Spirit of Terrot and Infatuation among the French, or something else, whichira
is pot; yet known to us,/ they might casily have Janded before your Fleet are
rived to give themi Chaled and what Confusion, Bloodshed, and Danger, that?
might have occasioned to the whole Illand, if you consider the above mentioned,
Circumstances, is easier to be immagined than expressed, ;; * GLIJsmi

The next, be considered,2 iş che Conduct of our late Ministry since :
the happy : Disappointment of the Invasion 3i you know very well that a cone.
siderable Number of our Nobility, and Gentry were taken, 4p on Șuspicion of
favouring it; and we have Reason to fuppose, that the List of them was given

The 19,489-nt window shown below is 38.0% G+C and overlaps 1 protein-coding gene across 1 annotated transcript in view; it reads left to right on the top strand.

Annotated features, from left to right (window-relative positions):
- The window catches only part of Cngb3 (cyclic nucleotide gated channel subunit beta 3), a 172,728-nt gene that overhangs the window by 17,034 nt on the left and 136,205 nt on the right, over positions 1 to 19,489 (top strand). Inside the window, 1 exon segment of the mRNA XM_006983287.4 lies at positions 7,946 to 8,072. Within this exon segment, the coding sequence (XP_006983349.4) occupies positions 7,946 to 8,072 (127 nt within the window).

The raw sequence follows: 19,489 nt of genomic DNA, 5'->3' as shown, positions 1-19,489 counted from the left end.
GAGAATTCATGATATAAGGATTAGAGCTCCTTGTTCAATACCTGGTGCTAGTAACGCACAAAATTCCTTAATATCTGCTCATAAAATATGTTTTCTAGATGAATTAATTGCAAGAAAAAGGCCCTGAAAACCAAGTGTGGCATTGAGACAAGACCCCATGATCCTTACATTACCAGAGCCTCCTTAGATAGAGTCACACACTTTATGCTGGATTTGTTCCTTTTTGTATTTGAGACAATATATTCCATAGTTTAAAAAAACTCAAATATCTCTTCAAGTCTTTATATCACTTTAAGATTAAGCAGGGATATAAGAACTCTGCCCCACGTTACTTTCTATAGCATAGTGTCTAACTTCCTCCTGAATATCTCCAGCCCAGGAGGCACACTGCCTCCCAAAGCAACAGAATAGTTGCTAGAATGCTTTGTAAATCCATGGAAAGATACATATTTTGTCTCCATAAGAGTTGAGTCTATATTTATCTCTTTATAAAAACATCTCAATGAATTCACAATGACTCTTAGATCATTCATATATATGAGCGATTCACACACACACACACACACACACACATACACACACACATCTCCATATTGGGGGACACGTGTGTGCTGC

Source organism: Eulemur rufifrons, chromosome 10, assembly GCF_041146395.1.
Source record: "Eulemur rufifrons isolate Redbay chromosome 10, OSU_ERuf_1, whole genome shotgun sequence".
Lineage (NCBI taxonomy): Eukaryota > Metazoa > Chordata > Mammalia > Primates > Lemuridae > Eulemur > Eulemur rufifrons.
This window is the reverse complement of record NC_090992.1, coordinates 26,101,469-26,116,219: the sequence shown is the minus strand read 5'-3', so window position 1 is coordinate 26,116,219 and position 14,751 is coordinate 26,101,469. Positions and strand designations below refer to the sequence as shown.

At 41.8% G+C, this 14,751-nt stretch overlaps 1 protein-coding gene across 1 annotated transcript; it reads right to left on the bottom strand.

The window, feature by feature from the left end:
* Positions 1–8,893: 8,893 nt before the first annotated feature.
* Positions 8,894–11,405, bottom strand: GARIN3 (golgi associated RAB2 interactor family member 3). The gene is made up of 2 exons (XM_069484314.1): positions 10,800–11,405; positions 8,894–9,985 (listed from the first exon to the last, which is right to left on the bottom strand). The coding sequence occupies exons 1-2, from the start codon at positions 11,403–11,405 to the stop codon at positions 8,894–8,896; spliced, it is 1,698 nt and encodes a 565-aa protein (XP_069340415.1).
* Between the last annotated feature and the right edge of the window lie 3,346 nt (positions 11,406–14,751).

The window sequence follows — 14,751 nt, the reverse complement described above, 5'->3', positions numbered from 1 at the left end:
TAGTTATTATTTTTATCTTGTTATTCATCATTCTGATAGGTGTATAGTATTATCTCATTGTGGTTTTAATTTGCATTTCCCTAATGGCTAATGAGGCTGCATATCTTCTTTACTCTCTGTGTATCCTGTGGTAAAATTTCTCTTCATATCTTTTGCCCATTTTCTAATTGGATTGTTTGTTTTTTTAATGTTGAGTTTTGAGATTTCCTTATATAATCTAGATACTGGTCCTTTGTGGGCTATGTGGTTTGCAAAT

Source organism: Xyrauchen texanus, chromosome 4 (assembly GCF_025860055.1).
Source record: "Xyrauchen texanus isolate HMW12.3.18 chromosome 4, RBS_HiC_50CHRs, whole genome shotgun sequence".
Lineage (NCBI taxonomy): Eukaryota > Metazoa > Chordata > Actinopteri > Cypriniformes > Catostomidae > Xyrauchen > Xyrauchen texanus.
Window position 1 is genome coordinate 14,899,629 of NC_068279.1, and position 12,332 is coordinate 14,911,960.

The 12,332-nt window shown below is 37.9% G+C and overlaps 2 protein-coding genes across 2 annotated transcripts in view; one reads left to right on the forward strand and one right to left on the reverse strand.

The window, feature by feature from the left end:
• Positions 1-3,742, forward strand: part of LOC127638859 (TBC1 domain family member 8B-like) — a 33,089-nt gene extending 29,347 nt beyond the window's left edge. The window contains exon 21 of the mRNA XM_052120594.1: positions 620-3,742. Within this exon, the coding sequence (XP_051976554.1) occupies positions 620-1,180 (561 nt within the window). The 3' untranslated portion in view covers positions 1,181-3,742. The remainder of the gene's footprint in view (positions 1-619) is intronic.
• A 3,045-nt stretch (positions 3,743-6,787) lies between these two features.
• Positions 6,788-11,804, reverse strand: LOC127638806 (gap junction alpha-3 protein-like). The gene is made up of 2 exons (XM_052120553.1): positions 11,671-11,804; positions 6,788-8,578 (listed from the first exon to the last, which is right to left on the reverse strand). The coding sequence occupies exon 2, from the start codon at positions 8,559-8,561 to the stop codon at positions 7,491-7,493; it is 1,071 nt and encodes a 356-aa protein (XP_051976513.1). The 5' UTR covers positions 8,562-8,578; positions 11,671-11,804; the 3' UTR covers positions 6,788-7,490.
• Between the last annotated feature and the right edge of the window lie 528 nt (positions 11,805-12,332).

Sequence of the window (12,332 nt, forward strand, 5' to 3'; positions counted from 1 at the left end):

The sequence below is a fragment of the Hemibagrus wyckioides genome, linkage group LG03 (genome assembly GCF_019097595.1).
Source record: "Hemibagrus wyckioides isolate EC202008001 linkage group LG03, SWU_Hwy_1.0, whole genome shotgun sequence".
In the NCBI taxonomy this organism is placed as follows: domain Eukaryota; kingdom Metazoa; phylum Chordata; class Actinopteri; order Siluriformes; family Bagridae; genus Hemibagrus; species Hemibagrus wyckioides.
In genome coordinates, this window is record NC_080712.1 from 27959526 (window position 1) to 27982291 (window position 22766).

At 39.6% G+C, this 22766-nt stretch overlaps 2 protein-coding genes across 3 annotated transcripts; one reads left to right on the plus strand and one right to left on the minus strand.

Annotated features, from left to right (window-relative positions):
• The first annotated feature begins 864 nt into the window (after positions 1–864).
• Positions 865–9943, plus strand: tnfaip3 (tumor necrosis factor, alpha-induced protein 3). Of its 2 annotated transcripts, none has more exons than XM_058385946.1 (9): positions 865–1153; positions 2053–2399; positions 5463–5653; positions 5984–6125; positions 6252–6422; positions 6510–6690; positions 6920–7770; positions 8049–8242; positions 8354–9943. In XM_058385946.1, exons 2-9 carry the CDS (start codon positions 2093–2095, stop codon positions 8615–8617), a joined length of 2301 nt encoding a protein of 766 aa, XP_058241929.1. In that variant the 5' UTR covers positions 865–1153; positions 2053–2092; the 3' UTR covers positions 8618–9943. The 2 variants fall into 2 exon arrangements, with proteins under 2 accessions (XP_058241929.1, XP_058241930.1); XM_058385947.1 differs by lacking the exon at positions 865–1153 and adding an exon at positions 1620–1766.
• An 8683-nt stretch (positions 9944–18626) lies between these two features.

in to your Council; by those Gentlemena ig that whatever Partiality or Party:'..
Quarrel there might besin is, or whatever Neglect there, was, in not taking up,
others, whom perhaps there was more Reason to suspect, it must be charged up'
on them, since it is natural to think that few of your Ministry, are sufficiently
acquainted with Persons and Characters here, but it was a general Qbfervation
with us, shat whoever advised to chose Proceedings, seem'd rather to design a Sluri
upon such as opposed our late Courtiers in their Measures, and to influence our.i.
Elections, than really to secure the Kingdom Thę taking up the late Ld. Belhaven,
Mr. Fletcber,and others, who had concurd in the Revolucion, and were always firm,
to it, was a plain Proof of thiş. I must here take, Notice of one Thing which...
saifed, a general Disgust in our Country, and that was she carrying up of all those,
Prisoners to London. Whatever might have been said tor is at another Time, is!

„} seemid

ey was more Reason to suspect. ir minn